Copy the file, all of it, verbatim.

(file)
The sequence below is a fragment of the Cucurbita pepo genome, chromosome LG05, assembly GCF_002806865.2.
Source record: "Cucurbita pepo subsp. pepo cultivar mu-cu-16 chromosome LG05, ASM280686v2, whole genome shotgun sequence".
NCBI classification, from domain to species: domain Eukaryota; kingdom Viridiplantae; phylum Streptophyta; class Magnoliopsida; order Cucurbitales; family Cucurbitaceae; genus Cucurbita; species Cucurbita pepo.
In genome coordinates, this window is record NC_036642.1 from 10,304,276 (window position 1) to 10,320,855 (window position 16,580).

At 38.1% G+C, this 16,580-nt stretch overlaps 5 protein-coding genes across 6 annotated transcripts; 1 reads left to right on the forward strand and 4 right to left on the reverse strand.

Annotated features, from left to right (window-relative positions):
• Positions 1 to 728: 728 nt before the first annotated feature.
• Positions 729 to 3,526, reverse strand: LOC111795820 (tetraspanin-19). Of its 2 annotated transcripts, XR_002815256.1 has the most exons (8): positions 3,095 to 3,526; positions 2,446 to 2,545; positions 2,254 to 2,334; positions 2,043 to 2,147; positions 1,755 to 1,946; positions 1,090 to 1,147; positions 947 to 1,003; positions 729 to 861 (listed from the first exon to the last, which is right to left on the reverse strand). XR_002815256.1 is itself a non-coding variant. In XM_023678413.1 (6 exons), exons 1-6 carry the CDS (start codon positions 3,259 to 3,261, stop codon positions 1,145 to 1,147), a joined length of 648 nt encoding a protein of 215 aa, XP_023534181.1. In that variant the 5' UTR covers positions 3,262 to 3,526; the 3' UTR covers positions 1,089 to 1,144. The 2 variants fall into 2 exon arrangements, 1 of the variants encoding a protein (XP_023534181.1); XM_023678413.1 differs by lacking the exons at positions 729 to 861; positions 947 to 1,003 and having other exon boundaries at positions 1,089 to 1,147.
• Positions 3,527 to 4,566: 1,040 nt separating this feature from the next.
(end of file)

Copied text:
The sequence below is a fragment of the Cucurbita pepo genome, chromosome LG05, assembly GCF_002806865.2.
Source record: "Cucurbita pepo subsp. pepo cultivar mu-cu-16 chromosome LG05, ASM280686v2, whole genome shotgun sequence".
NCBI classification, from domain to species: domain Eukaryota; kingdom Viridiplantae; phylum Streptophyta; class Magnoliopsida; order Cucurbitales; family Cucurbitaceae; genus Cucurbita; species Cucurbita pepo.
In genome coordinates, this window is record NC_036642.1 from 10,304,276 (window position 1) to 10,320,855 (window position 16,580).

At 38.1% G+C, this 16,580-nt stretch overlaps 5 protein-coding genes across 6 annotated transcripts; 1 reads left to right on the forward strand and 4 right to left on the reverse strand.

Annotated features, from left to right (window-relative positions):
• Positions 1 to 728: 728 nt before the first annotated feature.
• Positions 729 to 3,526, reverse strand: LOC111795820 (tetraspanin-19). Of its 2 annotated transcripts, XR_002815256.1 has the most exons (8): positions 3,095 to 3,526; positions 2,446 to 2,545; positions 2,254 to 2,334; positions 2,043 to 2,147; positions 1,755 to 1,946; positions 1,090 to 1,147; positions 947 to 1,003; positions 729 to 861 (listed from the first exon to the last, which is right to left on the reverse strand). XR_002815256.1 is itself a non-coding variant. In XM_023678413.1 (6 exons), exons 1-6 carry the CDS (start codon positions 3,259 to 3,261, stop codon positions 1,145 to 1,147), a joined length of 648 nt encoding a protein of 215 aa, XP_023534181.1. In that variant the 5' UTR covers positions 3,262 to 3,526; the 3' UTR covers positions 1,089 to 1,144. The 2 variants fall into 2 exon arrangements, 1 of the variants encoding a protein (XP_023534181.1); XM_023678413.1 differs by lacking the exons at positions 729 to 861; positions 947 to 1,003 and having other exon boundaries at positions 1,089 to 1,147.
• Positions 3,527 to 4,566: 1,040 nt separating this feature from the next.